Kage Baker was a graduate of Catholic school – “Twelve years in the navy blue,” she used to tell people. It was a big deal 40 or 50 years ago. We scrapped in the streets with the public school kids (not a bad word there, but believe me – it was an epithet) like Capulets and Montagues, an activity enlivened by our being able to use dirty words in Latin back then. Or any words in Latin, and we could claim they were dirty …
This day in 1963, though, I remember straggling home mid-afternoon and utterly ignoring the public school kids also headed home early. We were all red-eyed, all scared; many of us were crying. President Kennedy had been shot and killed in Houston, Texas.
Going to a Catholic school, and Kennedy the first Catholic President, it seemed especially devastating to us. We were all praying while the news came slowly, fitfully over the radio. No 24/7 news cycle in 1963, Dear Readers! No news stations, even. The news came to our school over the radio in the nurse’s office, and was then confirmed by a phone call to the Rectory where Father O’Brien had a television set. Sister Pauline, the principal, confiscated some 8th grade boy’s book-sized transistor and set it up in the office to listen, dispatching runners to the classrooms as news came trickling in.
My teacher, Sister Lucy, was an iron-hard old Bostonion lady. She even talked like a Kennedy. She absolutely forbade hysteria – we went over the rules for the loss of a Chief Executive and prayed silently while we waited. Kage’s teacher had them on their knees praying the rosary, I think – not so stern and staunch as Sister Lucy, who kept us calm until the news of the President’s death came in. Then school was summarily dismissed, and we all went home to our crying mothers …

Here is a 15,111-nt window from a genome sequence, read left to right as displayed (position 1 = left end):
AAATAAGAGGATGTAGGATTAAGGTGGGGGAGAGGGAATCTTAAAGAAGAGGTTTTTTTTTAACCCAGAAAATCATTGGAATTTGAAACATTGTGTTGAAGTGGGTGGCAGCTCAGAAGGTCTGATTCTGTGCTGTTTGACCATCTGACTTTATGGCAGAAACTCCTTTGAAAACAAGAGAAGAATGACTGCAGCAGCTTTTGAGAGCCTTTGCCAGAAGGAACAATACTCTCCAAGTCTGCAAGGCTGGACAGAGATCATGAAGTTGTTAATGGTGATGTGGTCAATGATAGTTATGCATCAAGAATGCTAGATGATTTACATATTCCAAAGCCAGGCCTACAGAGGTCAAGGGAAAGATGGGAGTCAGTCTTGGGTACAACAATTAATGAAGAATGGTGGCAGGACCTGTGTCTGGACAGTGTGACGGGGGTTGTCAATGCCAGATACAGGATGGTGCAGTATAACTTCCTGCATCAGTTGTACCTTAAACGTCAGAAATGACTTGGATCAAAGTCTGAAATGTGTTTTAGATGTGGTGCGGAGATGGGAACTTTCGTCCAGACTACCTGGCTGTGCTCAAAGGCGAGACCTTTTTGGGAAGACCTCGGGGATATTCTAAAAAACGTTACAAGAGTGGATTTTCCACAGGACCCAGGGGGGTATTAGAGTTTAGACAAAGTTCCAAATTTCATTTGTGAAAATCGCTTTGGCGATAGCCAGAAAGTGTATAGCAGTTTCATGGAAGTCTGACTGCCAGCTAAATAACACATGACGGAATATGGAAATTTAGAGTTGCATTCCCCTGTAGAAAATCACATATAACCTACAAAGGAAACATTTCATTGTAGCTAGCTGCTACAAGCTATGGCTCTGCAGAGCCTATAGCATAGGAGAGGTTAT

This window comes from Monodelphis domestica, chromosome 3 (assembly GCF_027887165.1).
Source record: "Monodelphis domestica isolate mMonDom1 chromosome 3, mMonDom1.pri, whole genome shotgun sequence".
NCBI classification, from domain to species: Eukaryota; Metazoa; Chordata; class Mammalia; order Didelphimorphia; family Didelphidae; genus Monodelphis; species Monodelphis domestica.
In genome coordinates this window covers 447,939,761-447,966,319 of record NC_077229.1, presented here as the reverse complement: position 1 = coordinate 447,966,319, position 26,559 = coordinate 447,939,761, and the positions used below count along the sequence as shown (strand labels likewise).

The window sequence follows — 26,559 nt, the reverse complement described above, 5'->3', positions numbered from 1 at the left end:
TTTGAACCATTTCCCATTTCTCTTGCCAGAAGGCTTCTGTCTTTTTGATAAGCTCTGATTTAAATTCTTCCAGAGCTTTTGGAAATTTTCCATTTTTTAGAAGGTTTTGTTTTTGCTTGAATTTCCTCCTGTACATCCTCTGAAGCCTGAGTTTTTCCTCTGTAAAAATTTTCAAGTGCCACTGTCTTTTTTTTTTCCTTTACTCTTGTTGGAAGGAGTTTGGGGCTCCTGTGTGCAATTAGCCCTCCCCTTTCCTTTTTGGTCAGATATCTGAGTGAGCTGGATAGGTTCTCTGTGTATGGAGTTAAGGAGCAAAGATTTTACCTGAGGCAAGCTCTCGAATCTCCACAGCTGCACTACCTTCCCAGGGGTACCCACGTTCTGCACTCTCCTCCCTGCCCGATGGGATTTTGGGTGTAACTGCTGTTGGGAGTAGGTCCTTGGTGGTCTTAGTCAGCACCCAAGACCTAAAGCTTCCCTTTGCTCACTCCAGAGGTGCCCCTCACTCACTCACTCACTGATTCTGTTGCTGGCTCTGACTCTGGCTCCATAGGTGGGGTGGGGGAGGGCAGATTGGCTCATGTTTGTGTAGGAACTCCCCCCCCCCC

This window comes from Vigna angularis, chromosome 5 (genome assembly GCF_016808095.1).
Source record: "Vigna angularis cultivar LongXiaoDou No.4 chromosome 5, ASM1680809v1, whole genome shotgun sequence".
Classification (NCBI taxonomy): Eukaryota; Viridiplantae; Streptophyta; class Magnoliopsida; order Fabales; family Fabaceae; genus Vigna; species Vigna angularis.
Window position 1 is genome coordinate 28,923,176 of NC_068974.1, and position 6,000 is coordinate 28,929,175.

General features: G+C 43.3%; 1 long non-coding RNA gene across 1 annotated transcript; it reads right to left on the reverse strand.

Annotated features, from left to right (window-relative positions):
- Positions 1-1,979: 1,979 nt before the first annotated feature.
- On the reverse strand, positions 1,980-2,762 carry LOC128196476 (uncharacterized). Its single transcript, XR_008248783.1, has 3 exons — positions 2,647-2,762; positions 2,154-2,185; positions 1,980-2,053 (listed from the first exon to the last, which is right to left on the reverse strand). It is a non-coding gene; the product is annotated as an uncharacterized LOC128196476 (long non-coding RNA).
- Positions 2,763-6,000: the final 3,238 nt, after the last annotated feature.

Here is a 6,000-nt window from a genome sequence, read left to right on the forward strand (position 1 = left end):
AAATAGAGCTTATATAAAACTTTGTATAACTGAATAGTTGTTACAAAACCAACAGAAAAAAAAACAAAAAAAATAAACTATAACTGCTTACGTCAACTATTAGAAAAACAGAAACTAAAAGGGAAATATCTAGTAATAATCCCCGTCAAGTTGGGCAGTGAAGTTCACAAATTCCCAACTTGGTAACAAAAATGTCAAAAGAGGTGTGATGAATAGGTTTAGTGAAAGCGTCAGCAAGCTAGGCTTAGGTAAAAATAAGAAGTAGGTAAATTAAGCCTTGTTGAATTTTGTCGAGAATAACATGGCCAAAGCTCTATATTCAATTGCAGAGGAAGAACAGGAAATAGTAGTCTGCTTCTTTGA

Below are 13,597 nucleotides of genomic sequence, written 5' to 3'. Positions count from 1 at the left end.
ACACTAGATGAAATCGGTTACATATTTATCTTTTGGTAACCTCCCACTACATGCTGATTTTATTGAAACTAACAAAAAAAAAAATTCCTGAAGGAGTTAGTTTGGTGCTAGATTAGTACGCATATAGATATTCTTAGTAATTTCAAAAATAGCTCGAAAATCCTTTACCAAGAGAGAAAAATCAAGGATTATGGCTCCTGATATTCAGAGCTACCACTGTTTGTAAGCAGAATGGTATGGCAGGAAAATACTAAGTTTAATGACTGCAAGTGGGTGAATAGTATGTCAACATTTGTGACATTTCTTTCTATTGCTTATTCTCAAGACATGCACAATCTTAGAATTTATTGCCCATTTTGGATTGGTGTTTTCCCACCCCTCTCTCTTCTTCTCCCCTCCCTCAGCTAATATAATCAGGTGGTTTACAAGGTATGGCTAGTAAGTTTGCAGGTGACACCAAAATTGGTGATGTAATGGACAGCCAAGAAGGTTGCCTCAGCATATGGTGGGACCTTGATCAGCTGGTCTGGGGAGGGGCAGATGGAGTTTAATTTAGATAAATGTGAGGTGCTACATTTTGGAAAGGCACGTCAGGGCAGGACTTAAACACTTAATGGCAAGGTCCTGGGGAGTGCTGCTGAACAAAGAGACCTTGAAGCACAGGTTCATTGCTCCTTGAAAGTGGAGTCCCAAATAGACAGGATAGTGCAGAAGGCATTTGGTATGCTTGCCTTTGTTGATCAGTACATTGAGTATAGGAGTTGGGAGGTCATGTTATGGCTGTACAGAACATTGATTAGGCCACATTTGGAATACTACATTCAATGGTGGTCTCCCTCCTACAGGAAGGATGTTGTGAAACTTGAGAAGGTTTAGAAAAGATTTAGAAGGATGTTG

Like any American who was alive and sentient that day, I remember most of the details of the hours surrounding Kennedy’s assassination. I was 10, just old enough to realize what a horror show we were seeing; it hadn’t been that long since all our dads had been digging bomb shelters and worrying about Cuba. I remember looking at the artist’s conception in Life of the proposed shelters in the upright pillars of the freeways … I remember wondering if now the war would start, with Kennedy dead.
Walter Cronkite seemed to narrating the entire world for the next week, a constant sonorous soundtrack like God above the clouds. Weird day. Bad day. Walking home, too scared and sad to even cook snooks at the enemy kids from Atwater Elementary. Wondering how the world could even accommodate so horrible a tragedy.
None of us had any idea what the world had waiting for us.